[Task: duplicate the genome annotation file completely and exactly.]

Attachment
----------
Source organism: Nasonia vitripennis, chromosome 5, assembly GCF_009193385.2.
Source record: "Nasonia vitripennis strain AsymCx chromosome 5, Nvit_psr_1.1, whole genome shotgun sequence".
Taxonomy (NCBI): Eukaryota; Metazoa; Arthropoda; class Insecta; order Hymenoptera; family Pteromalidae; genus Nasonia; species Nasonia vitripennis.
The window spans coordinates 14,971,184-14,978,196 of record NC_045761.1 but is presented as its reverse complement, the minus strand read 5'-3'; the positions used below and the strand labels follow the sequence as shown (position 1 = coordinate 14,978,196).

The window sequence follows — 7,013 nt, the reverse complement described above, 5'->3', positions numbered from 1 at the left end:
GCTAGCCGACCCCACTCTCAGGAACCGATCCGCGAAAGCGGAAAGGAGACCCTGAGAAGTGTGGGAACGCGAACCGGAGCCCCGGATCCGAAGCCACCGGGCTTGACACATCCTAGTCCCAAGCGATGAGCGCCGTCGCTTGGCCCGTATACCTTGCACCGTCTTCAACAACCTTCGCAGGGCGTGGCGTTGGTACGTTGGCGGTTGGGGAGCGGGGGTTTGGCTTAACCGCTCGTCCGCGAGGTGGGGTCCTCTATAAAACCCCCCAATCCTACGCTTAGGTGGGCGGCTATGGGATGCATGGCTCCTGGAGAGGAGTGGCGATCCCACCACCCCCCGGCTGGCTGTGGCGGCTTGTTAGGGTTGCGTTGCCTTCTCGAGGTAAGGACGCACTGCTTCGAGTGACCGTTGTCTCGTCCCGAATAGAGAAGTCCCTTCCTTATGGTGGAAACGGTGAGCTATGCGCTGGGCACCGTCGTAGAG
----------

Source organism: Nasonia vitripennis, chromosome 5, assembly GCF_009193385.2.
Source record: "Nasonia vitripennis strain AsymCx chromosome 5, Nvit_psr_1.1, whole genome shotgun sequence".
Taxonomy (NCBI): Eukaryota; Metazoa; Arthropoda; class Insecta; order Hymenoptera; family Pteromalidae; genus Nasonia; species Nasonia vitripennis.
The window spans coordinates 14,971,184-14,978,196 of record NC_045761.1 but is presented as its reverse complement, the minus strand read 5'-3'; the positions used below and the strand labels follow the sequence as shown (position 1 = coordinate 14,978,196).

The window sequence follows — 7,013 nt, the reverse complement described above, 5'->3', positions numbered from 1 at the left end:
GCTAGCCGACCCCACTCTCAGGAACCGATCCGCGAAAGCGGAAAGGAGACCCTGAGAAGTGTGGGAACGCGAACCGGAGCCCCGGATCCGAAGCCACCGGGCTTGACACATCCTAGTCCCAAGCGATGAGCGCCGTCGCTTGGCCCGTATACCTTGCACCGTCTTCAACAACCTTCGCAGGGCGTGGCGTTGGTACGTTGGCGGTTGGGGAGCGGGGGTTTGGCTTAACCGCTCGTCCGCGAGGTGGGGTCCTCTATAAAACCCCCCAATCCTACGCTTAGGTGGGCGGCTATGGGATGCATGGCTCCTGGAGAGGAGTGGCGATCCCACCACCCCCCGGCTGGCTGTGGCGGCTTGTTAGGGTTGCGTTGCCTTCTCGAGGTAAGGACGCACTGCTTCGAGTGACCGTTGTCTCGTCCCGAATAGAGAAGTCCCTTCCTTATGGTGGAAACGGTGAGCTATGCGCTGGGCACCGTCGTAGAG